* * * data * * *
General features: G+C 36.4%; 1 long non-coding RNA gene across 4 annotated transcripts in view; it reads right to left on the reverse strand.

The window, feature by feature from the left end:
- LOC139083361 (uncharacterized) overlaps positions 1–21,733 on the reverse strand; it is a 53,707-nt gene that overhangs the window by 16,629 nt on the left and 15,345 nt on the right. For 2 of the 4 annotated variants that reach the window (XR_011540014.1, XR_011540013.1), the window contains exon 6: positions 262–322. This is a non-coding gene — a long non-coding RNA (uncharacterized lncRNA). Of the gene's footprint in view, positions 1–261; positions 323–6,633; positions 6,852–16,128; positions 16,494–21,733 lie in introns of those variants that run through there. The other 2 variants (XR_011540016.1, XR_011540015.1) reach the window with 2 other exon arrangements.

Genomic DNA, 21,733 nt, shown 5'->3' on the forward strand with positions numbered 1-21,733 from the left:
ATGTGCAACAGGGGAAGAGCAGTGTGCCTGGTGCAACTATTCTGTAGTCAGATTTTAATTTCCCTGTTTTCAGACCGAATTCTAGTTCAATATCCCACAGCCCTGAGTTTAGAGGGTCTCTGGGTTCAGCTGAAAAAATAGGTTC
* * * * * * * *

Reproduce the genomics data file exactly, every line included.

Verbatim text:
General features: G+C 36.4%; 1 long non-coding RNA gene across 4 annotated transcripts in view; it reads right to left on the reverse strand.

The window, feature by feature from the left end:
- LOC139083361 (uncharacterized) overlaps positions 1–21,733 on the reverse strand; it is a 53,707-nt gene that overhangs the window by 16,629 nt on the left and 15,345 nt on the right. For 2 of the 4 annotated variants that reach the window (XR_011540014.1, XR_011540013.1), the window contains exon 6: positions 262–322. This is a non-coding gene — a long non-coding RNA (uncharacterized lncRNA). Of the gene's footprint in view, positions 1–261; positions 323–6,633; positions 6,852–16,128; positions 16,494–21,733 lie in introns of those variants that run through there. The other 2 variants (XR_011540016.1, XR_011540015.1) reach the window with 2 other exon arrangements.

Genomic DNA, 21,733 nt, shown 5'->3' on the forward strand with positions numbered 1-21,733 from the left:
ATGTGCAACAGGGGAAGAGCAGTGTGCCTGGTGCAACTATTCTGTAGTCAGATTTTAATTTCCCTGTTTTCAGACCGAATTCTAGTTCAATATCCCACAGCCCTGAGTTTAGAGGGTCTCTGGGTTCAGCTGAAAAAATAGGTTC